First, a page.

Some opponents underestimate Hurley, but his value to Duke can't be overstated

December 12, 1992|By Ian O'Connor | Ian O'Connor,New York Daily News

EAST RUTHERFORD, N.J. -- In the days preceding the most anticipated regular-season game in 10 years, Chris Webber decided Bobby Hurley wasn't as good as Jalen Rose. In the moments after Michigan lost to Duke on Saturday night, Webber decided Hurley wasn't as good as Jimmy King. The same King, mind you, who scored seven points in Duke's national championship victory last April and then told us that Hurley, Final Four MVP, was "average."

The Michigan Wolverines are young, insightful athletes. But when it comes to the subject of Bobby Hurley, Duke point guard, they just don't get it. They talk about him before, during and after the game and they don't seem to understand why it doesn't work the way it always did back home, when players like Hurley stayed clear of the playgrounds and shot jumpers in the sanctuary of their suburban driveways.

"You have to realize where our team comes from," Webber said last week. "We all play in the parks and in the city, and nothing anyone says or does can mess up our game."

The Fab Five are 0-3 against Duke, and before they lose again to the Blue Devils, they might want to discover where Hurley is from and what he's about. The 6-foot senior from Jersey City, who plays his homecoming game against Rutgers tomorrow night at the Meadowlands, is no less a hardened urban warrior than Webber and Rose of Detroit and Juwan Howard of Chicago.

"I've played in a lot of hostile environments," Hurley said. "Playing against Michigan is a cakewalk compared to Ferris High School in terms of trash talk."

A slightly built, baby-faced white kid, Hurley had heard it all as a Jersey City ballplayer. In pickup games at the Booker T. Washington projects, in heated St. Anthony games against Ferris, the local public-school power, opponents would taunt Hurley until they had no choice but to accept him.

It is time now for Michigan to accept him the way UNLV had to, and it is time for the rest of us to realize that Hurley is not simply an overachieving, feisty (fill in your favorite adjective for a white player here) ball-handler, but a gifted athlete who will go down as one of the best point guards in the history of the college game.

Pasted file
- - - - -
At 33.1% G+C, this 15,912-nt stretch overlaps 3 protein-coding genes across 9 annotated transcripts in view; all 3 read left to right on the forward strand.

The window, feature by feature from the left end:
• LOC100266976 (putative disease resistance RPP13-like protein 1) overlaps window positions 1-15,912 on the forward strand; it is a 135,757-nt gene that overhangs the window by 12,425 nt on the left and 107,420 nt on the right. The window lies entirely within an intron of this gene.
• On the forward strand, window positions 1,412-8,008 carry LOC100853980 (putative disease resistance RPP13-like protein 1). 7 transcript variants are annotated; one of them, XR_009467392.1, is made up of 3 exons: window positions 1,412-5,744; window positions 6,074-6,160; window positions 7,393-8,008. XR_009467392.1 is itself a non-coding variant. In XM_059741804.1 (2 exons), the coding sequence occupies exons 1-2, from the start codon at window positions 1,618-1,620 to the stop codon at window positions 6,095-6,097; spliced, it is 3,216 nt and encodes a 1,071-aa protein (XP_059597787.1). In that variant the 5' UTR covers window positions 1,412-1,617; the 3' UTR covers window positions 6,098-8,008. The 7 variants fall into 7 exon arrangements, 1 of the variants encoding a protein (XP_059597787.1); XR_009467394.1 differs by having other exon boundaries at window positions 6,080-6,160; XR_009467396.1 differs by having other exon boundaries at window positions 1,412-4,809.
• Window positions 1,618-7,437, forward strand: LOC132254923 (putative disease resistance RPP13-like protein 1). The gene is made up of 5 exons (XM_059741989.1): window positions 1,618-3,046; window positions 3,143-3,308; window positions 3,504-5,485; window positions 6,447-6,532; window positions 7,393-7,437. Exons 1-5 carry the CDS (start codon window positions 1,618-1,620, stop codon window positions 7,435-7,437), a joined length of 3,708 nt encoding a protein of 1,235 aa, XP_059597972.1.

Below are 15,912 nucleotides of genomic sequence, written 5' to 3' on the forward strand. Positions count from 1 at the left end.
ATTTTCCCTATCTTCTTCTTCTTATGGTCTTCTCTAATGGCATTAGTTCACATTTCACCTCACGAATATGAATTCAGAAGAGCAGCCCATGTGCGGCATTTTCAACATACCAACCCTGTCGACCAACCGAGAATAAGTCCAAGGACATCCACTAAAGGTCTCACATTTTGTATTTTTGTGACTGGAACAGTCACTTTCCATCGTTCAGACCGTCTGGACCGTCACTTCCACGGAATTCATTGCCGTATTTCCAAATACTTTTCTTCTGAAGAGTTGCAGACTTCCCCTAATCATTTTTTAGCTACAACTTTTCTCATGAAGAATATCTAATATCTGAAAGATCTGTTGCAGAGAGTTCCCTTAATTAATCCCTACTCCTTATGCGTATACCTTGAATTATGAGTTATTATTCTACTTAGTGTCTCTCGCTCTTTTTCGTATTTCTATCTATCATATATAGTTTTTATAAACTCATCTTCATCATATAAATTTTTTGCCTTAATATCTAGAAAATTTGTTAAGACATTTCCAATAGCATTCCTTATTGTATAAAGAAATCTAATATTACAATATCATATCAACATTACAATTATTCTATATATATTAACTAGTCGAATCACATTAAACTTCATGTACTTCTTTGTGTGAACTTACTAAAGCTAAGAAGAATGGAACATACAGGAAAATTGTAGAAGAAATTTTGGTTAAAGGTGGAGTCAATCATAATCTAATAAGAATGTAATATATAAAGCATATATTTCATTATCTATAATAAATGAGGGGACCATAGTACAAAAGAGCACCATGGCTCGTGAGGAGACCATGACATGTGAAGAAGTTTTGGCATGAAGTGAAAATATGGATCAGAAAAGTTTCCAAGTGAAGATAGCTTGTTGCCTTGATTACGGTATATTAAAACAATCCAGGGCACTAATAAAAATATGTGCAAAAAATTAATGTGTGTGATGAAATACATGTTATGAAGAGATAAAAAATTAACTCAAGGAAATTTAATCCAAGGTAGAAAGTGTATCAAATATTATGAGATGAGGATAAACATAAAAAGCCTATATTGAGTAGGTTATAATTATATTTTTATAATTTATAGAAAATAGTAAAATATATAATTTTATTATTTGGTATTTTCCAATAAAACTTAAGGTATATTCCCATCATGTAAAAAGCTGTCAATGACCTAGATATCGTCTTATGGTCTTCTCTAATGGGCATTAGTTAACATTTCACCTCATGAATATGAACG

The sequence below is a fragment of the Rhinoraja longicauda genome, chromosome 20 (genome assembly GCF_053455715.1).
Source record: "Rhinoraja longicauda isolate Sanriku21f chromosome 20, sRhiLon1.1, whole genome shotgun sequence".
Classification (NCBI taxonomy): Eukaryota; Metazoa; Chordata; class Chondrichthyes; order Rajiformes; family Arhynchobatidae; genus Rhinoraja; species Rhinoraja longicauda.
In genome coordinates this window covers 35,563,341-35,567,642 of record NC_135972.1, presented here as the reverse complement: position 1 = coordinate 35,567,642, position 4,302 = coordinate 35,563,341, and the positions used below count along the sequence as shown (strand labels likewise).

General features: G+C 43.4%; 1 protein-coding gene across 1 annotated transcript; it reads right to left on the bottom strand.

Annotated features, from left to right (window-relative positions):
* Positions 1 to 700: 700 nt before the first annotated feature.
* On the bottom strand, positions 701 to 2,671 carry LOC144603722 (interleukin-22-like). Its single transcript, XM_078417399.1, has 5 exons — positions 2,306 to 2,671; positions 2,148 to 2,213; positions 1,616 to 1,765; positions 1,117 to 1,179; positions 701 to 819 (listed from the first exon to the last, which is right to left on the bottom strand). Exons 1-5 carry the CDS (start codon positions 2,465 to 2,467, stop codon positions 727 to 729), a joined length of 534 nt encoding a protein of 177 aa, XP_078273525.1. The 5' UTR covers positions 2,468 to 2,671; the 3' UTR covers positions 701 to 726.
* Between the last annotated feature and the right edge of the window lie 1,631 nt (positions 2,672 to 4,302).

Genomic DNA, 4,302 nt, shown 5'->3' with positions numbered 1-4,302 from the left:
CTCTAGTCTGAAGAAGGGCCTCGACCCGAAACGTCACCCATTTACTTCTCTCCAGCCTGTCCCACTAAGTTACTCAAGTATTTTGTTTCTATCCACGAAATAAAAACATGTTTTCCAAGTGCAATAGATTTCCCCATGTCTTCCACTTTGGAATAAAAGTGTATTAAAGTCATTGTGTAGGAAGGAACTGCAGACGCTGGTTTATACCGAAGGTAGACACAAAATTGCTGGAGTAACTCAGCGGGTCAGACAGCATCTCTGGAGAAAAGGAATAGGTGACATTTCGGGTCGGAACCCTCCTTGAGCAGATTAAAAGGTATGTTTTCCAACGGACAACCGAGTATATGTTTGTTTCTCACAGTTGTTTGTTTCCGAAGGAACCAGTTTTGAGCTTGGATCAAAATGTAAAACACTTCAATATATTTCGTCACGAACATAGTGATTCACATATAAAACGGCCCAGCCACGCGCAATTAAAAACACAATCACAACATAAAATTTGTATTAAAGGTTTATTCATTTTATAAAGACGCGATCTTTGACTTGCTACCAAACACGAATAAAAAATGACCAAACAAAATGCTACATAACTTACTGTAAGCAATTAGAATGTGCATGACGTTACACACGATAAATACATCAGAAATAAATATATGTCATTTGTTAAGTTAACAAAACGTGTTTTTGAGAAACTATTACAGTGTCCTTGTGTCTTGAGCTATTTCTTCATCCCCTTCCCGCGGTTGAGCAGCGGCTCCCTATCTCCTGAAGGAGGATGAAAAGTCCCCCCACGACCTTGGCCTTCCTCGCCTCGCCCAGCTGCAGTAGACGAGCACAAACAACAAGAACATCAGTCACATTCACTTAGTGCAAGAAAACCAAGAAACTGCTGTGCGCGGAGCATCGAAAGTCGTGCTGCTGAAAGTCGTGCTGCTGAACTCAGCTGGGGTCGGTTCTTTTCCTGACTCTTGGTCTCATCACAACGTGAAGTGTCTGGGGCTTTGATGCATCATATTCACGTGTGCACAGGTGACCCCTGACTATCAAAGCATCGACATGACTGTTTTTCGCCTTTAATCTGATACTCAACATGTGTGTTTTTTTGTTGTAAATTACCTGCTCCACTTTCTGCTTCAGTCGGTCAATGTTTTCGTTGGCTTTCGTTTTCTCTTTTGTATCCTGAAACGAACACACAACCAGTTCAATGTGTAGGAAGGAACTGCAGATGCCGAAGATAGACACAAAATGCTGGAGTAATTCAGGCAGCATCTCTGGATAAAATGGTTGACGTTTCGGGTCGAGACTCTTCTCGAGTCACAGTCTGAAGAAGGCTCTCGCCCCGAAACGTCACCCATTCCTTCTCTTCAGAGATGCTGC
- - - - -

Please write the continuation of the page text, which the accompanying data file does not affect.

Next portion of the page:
Why the hesitation to acknowledge Hurley's physical talents? Bob Hurley Sr., coach of St. Anthony, said people involved in his program "are offended by racial stereotypes," yet he knows his son has been draped with them.

"Basketball is not a black man's sport, but a poor man's sport," said Hurley Sr. "Bobby didn't grow up playing golf at a country club. He grew up on the playgrounds. People see him and think he's not athletic, but he's always had great endurance and good speed. If Duke ran a sprint in practice tomorrow, I'm sure Bobby would win it."

The perception of Hurley might be changing, and not so much because he has directed his team to three straight championship appearances and two straight titles. In summer scrimmages with the Dream Team, he blew by John Stockton enough for Magic Johnson and Michael Jordan to render their blessings.

"A lot of those guys couldn't believe how quick I was," Hurley said. "If you look at the comments from the Dream Team players, it wasn't like, 'Bobby set up the offense real well.' They were talking about my athletic skills."

Hurley said he uses players' ignorance to his advantage and that he wouldn't mind continuing to do so. But he is bothered by the surprised looks when others see his speed up close. He should be, the same way black players should be bothered when they are labeled "pure athletes."

Duke coach Mike Krzyzewski said he is "not sure anybody is quicker with the ball" than Hurley. That was evident Saturday night, when he drove past King, Rose and Michael Talley when he had to. It should have been evident three years ago.

So if you catch Hurley off the Jersey Turnpike tomorrow night, don't simply admire his work ethic and court awareness. Watch his lateral quickness, his speed from foul line to foul line, and the spring in his legs on daring drives to the basket.

What you will see is an impressive athlete in motion, playing 20 minutes from the parks that shaped a poor-man's game.

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